Coalition-backed forces push into Syria’s Kahbur River valley

The Deir Ezzor Military Council announced a new US-backed offensive against the Islamic State in eastern Syria.

The US-led coalition announced today that the Syrian Arab Coalition (SAC) has begun a new offensive against the Islamic State in the Kahbur River valley. The offensive, named “Operation Jazeera Storm,” aims to dislodge the so-called caliphate from its strongholds north of the city of Deir Ezzor.

The new effort means that there are now two different coalitions trying to uproot the self-declared caliphate in eastern Syria.

Bashar al Assad’s regime, backed by Iran and Russia, has made progress in Deir Ezzor in recent weeks. Earlier this month, the Syrian regime said that its forces and allies had broken through the Islamic State’s siege of its positions in and around Deir Ezzor city. Abu Bakr al Baghdadi’s men began the siege in 2014 and their actions have contributed to the ongoing humanitarian crisis in the area.

The Assad regime, along with Iranian-sponsored militias, Hezbollah and the Russians, began an offensive toward Deir Ezzor this past summer. The regime has taken two pathways. One is from the west, where Assad’s forces have seized ground from the Sunni jihadists in Homs province. The other is from the north, where the regime has established its own foothold in parts of Raqqa province. [See FDD’s Long War Journal report, Analysis: The Syrian regime’s offensive towards Deir Ezzor.]

The SAC is pressing into Deir Ezzor mainly from the north. “The multi-ethnic SAC is a battle-tested, proven partner force in the Coalition’s fight to defeat ISIS in northern Syria,” Combined Joint Task Force – Operation Inherent Resolve (CJTF-OIR) said in a statement earlier today. The operation is led by the Deir Ezzor Military Coalition, which will give the effort a local face.

“Once the Khabur River valley is cleared of ISIS, the SAC states the region will be turned over to representative bodies of local civilians who will then oversee security and governance as with Tabqa and Manbij,” CJTF-OIR stated.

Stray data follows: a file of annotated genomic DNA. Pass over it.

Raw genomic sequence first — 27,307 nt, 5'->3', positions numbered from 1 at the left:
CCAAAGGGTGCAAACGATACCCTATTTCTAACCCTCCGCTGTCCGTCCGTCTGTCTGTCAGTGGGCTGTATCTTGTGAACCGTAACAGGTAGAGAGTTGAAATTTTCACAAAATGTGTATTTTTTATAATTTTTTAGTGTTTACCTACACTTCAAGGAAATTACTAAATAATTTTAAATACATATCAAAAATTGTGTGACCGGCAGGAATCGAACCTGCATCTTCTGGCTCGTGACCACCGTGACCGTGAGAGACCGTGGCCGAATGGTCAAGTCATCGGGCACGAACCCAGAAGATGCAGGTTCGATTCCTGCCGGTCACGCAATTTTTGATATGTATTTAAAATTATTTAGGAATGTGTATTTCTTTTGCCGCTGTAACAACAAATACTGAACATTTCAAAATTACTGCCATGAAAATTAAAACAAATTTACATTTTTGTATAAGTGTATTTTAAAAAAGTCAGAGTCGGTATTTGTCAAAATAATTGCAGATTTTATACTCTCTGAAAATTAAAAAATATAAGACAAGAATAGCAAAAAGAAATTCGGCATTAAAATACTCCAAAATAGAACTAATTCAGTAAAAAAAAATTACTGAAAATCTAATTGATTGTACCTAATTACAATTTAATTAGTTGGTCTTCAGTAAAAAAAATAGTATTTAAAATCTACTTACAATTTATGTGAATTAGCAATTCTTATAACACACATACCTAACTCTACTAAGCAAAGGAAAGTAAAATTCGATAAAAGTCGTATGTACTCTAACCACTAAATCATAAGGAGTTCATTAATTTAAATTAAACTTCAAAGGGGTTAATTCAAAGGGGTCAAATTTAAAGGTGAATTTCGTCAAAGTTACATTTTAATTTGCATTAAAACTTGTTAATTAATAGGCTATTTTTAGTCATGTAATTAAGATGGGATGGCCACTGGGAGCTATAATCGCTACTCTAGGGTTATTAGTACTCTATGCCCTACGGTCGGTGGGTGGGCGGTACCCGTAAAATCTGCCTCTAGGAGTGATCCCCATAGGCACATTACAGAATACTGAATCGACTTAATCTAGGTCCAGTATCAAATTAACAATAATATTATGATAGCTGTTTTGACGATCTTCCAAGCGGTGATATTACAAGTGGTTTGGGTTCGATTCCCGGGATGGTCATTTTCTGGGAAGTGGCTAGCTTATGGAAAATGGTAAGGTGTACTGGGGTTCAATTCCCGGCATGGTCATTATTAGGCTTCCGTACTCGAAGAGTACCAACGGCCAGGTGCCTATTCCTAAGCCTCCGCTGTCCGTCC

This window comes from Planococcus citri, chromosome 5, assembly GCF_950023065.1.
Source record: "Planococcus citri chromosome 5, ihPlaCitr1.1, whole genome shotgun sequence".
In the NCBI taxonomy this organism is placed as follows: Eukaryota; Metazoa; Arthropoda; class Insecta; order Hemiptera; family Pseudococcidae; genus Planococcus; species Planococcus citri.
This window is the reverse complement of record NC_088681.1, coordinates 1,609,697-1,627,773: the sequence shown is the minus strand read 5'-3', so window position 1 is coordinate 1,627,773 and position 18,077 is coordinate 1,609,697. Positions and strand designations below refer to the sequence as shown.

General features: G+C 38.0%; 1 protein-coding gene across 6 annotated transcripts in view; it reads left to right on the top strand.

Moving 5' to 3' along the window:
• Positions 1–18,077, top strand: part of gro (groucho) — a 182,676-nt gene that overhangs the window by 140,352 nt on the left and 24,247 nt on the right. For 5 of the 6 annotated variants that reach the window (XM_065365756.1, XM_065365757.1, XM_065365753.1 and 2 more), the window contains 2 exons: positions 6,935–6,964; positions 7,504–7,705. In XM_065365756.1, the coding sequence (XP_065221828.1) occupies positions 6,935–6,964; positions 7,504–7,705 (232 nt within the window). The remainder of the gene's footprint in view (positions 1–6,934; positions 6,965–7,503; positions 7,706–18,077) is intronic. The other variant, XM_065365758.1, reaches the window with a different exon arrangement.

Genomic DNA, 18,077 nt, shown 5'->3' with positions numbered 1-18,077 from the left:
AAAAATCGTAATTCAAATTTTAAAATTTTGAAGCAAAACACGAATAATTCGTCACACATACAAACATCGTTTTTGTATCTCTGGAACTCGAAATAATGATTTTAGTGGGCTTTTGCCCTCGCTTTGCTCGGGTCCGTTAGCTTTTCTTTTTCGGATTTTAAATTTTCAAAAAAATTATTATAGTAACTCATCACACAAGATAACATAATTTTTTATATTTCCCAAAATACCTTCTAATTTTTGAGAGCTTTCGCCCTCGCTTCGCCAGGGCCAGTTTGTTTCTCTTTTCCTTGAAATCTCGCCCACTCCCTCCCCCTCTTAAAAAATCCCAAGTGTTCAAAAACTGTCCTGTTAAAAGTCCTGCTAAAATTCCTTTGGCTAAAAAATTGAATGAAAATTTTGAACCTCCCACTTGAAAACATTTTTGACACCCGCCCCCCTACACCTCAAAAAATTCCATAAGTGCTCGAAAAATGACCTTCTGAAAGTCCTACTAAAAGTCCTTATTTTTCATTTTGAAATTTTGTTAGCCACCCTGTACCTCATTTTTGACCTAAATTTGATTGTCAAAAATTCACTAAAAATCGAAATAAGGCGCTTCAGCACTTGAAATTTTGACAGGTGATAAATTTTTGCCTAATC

CJTF-OIR’s statement was undoubtedly intended to assuage fears about Iran’s and the Assad regime’s ability to capitalize off of the US-led coalition’s gains. There is a concern, inside Syria and elsewhere, that once the SAC and its allies beat back the Islamic State north of Deir Ezzor city, they will simply allow Assad’s men and Iranian-backed forces to take control of the turf. The Assad regime’s recent gains in Deir Ezzor only heighten this concern, although it is not clear how much authority the regime can exert over the province. CJTF-OIR’s statement also emphasizes the role of the SAC, without mentioning the Syrian Democratic Forces (SDF), which is largely comprised of Kurdish fighters.

Indeed, the offensive into Deir Ezzor province was also announced on websites affiliated with the Kurdish People’s Defense Units (YPG) and the Women’s Defense Units (YPJ). The YPG and YPJ are affiliated with the Kurdistan Workers Party (PKK), a US-designated terrorist organization.

The YPG/YPJ are the main component of the SDF, which has led the charge on the ground against the Islamic State in Raqqa province.

A YPG website posted a message and video attributed to the Deir Ezzor Military Council, which is the same body mentioned in CJTF-OIR’s statement. YPG and YPJ flags fly in the background of the video as Ahmed Abu Kholeh, the head of the Deir Ezzor Military Council, announces the new operation in eastern Syria. The military council fights under the banner of the SDF, according to Reuters.